- We have a blog of past and ongoing achievements including contributions from our collaborators.
- Our regular series of talks are available on YouTube
- We host an annual international symposium.
- Papers from previous symposia and conferences are available though our double-blind peer-reviewed journal, Writing Visual Culture
TVAD Research Seminars 2019/20
The Research Seminars are an opportunity to hear about the current research at the School of Creative Arts in art history, design history, art theory, design theory and much in between as well as the relationship between theory and practice.
Whether you are doing research yourself, whether you're an artist, designer or historian, or not, we always aim to make it interesting and inclusive.
To sign up for TVAD alerts, please contact Alana Jelinek
9 Oct 2019 Dr Steven Adams - Some Thoughts on Writing about the Past: Deleuze and Uncertainty
13 Nov 2019 Stephen Hunt (UH Designer and UH DEd candidate) - On Creativity
15 Jan 2020 Prof Dr Grace Lees-Maffei - Signifying Orientalism, Chinoiserie and Japonisme: Fashion Photography in UK Vogue
19 Feb 2020 Dr Silvio Carta - Larger, anonymous and machine-driven collectives: How algorithms transcend private into the public life of individuals
1 Apr 2020 Dr Alana Jelinek - Between Discipline and a Hard Place: The Value of Contemporary Art
- 2018 - 2019 TVAD seminars
- 2017 - 2018 TVAD seminars
- 2016 - 2017 TVAD seminars
- 2015 - 2016 TVAD seminars
- 2014 - 2015 TVAD seminars
- 2013 - 2014 TVAD seminars
Our talks are often filmed and available through YouTube. Some examples are below.
TVAD International Symposium 2020/21
What the world needs now is artists and designers engaging with science
Fiona Curran, Your Sweetest Empire is To Please, (detail) 2018.
Commission for National Trust Gibside and Newcastle University, with funding support from the AHRC.
Photo: Colin Davison
- Artist, Fiona Curran (PhD)
- Dr Katy Barrett (PhD) Curator, Science Museum
8, 9 January 2021School of Creative Arts
University of Hertfordshire
Since the 1960s we have seen numerous art-science experiments, often initiated by artists. Inter- and multi-disciplinary collaboration has never been a simple process. Some argue this is due to disciplinary boundaries emphasized in our educational system. For others, the issue is a lack of attention to real differences in thinking and approach. From the point of view of science, art is useful when it illustrates already established scientific theories. For many scientists, art provides a useful gateway to the general public, employing aesthetics to seduce audiences into engaging with scientific ideas. It seems that many scientists labour under the idea that art is simply the equivalent of beauty, despite the fact that for more than 100 years, and at least since Dada, artists have challenged this idea.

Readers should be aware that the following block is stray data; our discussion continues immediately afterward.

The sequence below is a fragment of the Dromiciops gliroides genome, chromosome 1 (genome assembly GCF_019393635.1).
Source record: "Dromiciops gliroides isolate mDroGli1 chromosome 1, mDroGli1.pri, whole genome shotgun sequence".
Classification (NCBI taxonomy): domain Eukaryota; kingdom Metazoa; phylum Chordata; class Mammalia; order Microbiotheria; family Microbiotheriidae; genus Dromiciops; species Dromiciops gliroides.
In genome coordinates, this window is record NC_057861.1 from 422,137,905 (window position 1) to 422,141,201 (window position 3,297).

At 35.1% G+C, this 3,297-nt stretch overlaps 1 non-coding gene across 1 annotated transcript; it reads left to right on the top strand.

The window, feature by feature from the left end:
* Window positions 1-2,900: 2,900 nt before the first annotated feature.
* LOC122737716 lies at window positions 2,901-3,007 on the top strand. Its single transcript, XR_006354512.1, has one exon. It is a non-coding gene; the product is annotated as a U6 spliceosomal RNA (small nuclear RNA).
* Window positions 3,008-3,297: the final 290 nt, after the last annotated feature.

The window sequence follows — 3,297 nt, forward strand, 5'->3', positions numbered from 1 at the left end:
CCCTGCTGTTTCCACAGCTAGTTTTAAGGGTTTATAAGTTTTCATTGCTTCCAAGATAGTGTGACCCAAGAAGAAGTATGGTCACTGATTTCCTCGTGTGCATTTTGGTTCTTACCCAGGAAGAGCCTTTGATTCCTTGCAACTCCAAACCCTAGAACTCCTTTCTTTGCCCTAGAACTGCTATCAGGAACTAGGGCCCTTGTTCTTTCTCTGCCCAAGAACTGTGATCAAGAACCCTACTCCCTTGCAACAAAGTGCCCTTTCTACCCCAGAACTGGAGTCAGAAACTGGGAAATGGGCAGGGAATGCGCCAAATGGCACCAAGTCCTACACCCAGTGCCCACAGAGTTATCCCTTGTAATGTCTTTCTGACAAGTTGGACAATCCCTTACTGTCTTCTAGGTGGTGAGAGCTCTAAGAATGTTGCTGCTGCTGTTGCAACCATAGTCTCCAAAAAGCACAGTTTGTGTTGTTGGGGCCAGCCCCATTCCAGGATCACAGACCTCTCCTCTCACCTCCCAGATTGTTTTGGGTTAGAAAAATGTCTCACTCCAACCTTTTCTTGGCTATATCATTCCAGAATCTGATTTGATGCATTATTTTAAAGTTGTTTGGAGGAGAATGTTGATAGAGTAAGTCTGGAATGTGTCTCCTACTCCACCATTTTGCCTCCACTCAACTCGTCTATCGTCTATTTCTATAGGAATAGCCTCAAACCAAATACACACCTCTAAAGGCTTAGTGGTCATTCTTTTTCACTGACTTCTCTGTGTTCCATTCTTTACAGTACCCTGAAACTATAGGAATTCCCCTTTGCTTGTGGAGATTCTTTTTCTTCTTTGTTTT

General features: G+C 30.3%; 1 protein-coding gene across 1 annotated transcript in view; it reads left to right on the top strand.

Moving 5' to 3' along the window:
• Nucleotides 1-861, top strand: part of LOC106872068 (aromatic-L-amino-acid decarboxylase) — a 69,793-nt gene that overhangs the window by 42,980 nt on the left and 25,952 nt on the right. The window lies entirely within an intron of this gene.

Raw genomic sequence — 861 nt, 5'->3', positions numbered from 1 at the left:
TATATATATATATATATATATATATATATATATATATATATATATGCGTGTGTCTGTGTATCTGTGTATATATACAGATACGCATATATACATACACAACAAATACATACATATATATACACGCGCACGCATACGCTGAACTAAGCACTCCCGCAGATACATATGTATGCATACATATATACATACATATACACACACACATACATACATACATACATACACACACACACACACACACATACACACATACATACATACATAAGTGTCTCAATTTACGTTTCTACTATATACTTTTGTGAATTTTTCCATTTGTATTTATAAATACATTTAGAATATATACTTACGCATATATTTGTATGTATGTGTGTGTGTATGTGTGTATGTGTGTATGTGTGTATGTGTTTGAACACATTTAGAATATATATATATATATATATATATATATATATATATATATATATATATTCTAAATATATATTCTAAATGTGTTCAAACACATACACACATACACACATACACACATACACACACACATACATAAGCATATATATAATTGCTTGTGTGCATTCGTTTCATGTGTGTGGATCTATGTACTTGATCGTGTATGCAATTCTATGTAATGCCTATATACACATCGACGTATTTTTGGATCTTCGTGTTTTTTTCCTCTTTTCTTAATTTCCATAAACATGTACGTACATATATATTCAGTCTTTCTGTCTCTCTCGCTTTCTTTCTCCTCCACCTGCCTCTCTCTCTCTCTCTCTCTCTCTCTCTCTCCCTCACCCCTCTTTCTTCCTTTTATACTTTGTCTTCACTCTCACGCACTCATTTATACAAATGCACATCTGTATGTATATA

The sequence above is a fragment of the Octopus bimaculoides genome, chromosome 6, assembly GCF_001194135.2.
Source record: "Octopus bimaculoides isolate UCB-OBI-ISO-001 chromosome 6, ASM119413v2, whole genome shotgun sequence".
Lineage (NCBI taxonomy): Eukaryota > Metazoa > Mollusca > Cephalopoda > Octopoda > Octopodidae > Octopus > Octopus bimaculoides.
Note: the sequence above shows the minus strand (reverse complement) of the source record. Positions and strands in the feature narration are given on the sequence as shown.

Questions this conference asks include:
- What is the best that art-science collaborations can offer?
- What can be achieved by artists working with scientists that cannot be achieved by artists alone, or scientists alone?
- On the one hand, we ask what can scientists learn from artists? On the other, is it the role of art to illustrate important scientific truths, such as, climate science? In other words, what is the point of sci-art collaboration?
Bookings via UHArts
Tickets £10 and free for students
TVAD on YouTube
Signifying Orientalism, Chinoiserie and Japonisme (2020)
Prof Grace Lees-Maffei (University of Hertfordshire)
Deep Simplicity of Zero (2019)
Prof Ljubomir Jankovic (University of Hertfordshire)
Corporate Censorship (2018)
Alana Jelinek (University of Hertfordshire)